Rising energy costs and concerns over climate change have ushered in a new era of awareness for the need to conserve energy. While this focus on energy conservation is welcome, homeowners are bombarded with marketing pitches for a wide variety of home energy improvements and "green" products. One simple fact rises above the confusion—nothing is more important for reducing energy consumption, lowering utility bills and minimizing the environmental impact of a home than proper insulation.
Insulation in your home provides resistance to heat flow and lowers your heating and cooling costs. Properly insulating your home not only reduces heating and cooling costs, but also improves comfort. Regardless of the mechanism, heat flows from warmer to cooler until there is no longer a temperature difference. In your home, this means that in winter, heat flows directly from all heated living spaces to adjacent unheated attics, garages, basements, and even to the outdoors. Heat flow can also move indirectly through interior ceilings, walls, and floors--wherever there is a difference in temperature. During the cooling season, heat flows from the outdoors to the interior of a house.
To maintain comfort, the heat lost in the winter must be replaced by your heating system and the heat gained in the summer must be removed by your cooling system. Properly insulating your home will decrease this heat flow by providing an effective resistance to the flow of heat.
Fiberglass is the most common type of insulation we find while conducting our Home Assessments. A majority of the time, insulation in the attic is deteriorated due to the lack of air sealing. It is essential to air seal the attic properly prior to installing any new insulation, this will dramatically reduce drafts throughout the home and prolong the life expectancy of the insulation. As fiberglass deteriorates over time it becomes less and less effective causing rooms and areas of the home to become drafty and cooler than the rest of the home.
A common improvement EMS offers is R-60 (18 Inches thick) of cellulose insulation to blanket the floor of the attic. In cases where storage is needed in the attic, we will install plywood to the floor joists and insualte that area with cellulose under the floor boards. One of the primary goals homeowners are looking to achieve by insulating their home is improved comfort throughout. We strive to offer consistency in climate throughout the house. There are many different insulation strategies that can be applied, however every home is different, this is why we feel the home energy assessment is critical in determining what the most effective retrofit will be.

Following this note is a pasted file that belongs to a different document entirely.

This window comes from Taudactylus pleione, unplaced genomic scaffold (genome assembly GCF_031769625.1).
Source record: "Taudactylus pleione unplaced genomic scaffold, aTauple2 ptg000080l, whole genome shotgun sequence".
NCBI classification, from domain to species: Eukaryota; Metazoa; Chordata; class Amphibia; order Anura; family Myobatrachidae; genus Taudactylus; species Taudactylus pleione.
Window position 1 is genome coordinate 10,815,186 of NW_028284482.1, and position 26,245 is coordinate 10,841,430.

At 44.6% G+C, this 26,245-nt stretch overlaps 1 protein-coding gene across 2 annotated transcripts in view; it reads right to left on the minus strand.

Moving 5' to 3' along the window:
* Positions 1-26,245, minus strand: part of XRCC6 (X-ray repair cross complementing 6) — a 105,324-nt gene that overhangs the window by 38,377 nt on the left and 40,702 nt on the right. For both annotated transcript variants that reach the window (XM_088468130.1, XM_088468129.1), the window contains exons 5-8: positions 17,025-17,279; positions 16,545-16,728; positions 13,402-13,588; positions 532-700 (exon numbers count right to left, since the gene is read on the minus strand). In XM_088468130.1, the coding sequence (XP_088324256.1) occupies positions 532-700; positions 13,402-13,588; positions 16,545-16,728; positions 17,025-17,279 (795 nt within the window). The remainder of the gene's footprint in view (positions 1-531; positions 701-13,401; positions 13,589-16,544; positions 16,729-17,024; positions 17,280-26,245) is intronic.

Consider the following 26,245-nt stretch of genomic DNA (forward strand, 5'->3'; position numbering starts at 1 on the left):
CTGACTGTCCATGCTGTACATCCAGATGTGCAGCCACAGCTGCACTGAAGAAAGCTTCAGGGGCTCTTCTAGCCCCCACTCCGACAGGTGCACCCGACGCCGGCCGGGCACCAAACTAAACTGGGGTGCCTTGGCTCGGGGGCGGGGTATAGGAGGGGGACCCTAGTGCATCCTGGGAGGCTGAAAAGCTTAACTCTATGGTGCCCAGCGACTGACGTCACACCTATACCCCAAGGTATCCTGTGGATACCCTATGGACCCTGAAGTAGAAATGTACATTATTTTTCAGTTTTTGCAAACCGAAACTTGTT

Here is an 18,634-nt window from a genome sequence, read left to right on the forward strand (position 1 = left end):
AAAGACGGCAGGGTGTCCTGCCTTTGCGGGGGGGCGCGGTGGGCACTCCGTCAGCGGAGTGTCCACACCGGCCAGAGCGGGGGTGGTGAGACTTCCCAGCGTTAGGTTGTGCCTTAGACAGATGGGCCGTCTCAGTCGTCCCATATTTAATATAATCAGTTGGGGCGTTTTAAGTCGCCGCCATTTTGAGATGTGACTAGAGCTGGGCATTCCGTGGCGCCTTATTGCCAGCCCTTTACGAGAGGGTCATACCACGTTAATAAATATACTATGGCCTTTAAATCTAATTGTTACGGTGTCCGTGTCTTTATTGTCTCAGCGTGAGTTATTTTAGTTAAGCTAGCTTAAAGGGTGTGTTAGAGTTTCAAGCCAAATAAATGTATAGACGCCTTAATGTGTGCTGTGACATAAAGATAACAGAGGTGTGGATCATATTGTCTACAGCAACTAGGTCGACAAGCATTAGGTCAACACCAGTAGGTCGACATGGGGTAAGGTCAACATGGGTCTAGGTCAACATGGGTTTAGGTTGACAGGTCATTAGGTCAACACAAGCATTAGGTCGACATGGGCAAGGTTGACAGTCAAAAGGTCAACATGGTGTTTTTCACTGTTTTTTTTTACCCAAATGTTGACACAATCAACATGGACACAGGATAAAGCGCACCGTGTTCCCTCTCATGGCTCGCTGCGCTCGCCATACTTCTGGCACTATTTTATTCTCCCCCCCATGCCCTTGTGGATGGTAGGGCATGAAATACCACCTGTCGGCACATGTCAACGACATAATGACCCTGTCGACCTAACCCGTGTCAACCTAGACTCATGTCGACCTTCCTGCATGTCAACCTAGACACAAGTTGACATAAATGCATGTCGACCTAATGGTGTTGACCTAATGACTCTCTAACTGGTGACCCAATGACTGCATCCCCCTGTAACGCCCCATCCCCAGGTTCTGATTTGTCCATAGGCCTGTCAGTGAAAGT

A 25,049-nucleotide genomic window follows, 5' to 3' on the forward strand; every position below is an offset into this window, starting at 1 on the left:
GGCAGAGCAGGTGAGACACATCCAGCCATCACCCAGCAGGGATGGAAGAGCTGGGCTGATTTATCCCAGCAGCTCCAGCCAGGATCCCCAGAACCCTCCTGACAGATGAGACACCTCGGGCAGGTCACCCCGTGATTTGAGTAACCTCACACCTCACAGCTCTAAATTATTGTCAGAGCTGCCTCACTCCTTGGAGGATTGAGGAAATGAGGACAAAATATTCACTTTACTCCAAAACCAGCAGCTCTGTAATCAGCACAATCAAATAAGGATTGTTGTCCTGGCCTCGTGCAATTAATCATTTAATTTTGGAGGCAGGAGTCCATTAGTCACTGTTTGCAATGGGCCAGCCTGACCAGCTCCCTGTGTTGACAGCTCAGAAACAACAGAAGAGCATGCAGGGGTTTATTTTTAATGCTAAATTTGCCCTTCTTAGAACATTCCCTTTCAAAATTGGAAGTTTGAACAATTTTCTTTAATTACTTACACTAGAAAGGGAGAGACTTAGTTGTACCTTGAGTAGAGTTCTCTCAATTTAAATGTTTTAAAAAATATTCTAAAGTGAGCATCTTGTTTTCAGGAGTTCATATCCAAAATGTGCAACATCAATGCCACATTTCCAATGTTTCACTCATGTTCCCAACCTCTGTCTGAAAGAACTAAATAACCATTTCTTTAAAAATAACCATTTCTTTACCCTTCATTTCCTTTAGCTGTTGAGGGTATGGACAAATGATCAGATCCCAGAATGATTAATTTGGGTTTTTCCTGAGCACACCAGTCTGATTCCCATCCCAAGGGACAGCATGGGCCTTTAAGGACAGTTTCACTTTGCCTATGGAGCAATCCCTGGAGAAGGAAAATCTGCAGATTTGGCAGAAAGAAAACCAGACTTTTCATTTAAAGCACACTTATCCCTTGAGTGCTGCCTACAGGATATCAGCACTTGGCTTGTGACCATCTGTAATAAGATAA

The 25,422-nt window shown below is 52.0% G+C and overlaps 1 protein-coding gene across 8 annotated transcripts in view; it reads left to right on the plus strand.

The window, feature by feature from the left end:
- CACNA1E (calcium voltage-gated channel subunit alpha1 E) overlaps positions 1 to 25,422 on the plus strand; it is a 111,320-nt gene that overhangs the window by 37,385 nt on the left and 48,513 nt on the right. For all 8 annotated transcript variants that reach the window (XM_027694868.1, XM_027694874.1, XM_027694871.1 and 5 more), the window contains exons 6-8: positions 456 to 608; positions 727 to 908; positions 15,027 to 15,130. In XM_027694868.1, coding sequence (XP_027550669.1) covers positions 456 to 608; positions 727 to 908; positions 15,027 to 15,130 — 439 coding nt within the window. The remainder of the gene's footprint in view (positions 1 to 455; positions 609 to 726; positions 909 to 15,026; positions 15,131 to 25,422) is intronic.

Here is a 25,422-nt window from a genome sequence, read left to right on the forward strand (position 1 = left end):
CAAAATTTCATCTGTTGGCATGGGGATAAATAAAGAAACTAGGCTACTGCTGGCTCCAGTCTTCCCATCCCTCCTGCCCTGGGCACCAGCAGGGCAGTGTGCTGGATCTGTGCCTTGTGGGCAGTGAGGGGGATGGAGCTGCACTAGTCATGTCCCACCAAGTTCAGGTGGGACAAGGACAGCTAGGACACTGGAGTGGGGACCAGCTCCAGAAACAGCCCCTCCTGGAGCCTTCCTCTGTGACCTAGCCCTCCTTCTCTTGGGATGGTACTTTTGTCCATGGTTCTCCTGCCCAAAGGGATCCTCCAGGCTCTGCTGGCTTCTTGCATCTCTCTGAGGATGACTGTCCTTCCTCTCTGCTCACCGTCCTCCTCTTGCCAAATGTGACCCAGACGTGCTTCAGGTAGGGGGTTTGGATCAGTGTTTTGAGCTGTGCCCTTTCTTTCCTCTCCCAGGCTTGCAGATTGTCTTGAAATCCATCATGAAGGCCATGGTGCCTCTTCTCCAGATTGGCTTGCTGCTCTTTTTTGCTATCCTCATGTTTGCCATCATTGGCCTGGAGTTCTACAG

An insulating material’s resistance to conductive heat flow is measured or rated in terms of its thermal resistance or R-value -- the higher the R-value, the greater the insulating effectiveness. The R-value depends on the type of insulation, its thickness, and its density. The R-value of some insulations also depends on temperature, aging, and moisture accumulation. When calculating the R-value of a multilayered installation, add the R-values of the individual layers.
Installing more insulation in your home increases the R-value and the resistance to heat flow. In general, increased insulation thickness will proportionally increase the R-value. However, as the installed thickness increases for loose-fill insulation, the settled density of the product increases due to compression of the insulation under its own weight. Because of this compression, loose-fill insulation R-value does not change proportionately with thickness.
Cellulose insulation has been a tried and true method of insulating homes for decades. It is made from recycled paper with one of the highest percentages of post-consumer waste content of any insulation. It is treated with recognized safe fire retardants. Its excellent sound insulating properties, high R-value per inch, and industry leading environmental properties, make cellulose insulation a perfect choice for insulating attics and sidewalls. It is an excellent choice for adding insulation in walls of older existing homes due to the ease of installation. Compiled of 85% recycled paper fibers treated for fire resistance, cellulose is also a great repellent of insects and rodents in attic spaces. GreenFiber, our supplier, is the largest manufacturer of cellulose fiber insulation in the USA.
Spray Foam Insulation:
Open Cell Spray Foam is a type of foam in which the tiny cells that comprise it are not completely closed. It is typically less expensive because it uses fewer chemicals. While it is not recommended for outdoor applications, it can provide insulation in 2×6 walls and attics and sound reduction in interior walls during new home construction or renovations.
R-Values (a measure of thermal resistance) up to R-19 in 2 x 6 construction
A rapid expansion rate of 150 times its size in seconds
Great sound barrier properties
An impermeable air barrier
An ideal solution for large voids, 2 x 6 or larger cavities, roof decks and cathedrals.
Closed cell Spray Foam insulation is denser, because the cells contain less air and are more compact. Because it is structural in nature, it can be used anywhere in the home—including garages and basements—adding 300 to 400% more strength to the home and acting as a substantial barrier against mold- and mildew-causing moisture in finished basements.
Closed cell foam is ideal for masonry and 2 x 4 or 2 x 6 framing and metal buildings. It won’t shrink or settle and offers:
Higher R-Values, up to R-17 in 2 x 4 construction and R-28 in 2 x 6 construction
Increased racking strength (up to 330-400%)
An excellent vapor barrier at .1 Perm (minimum 2 inches).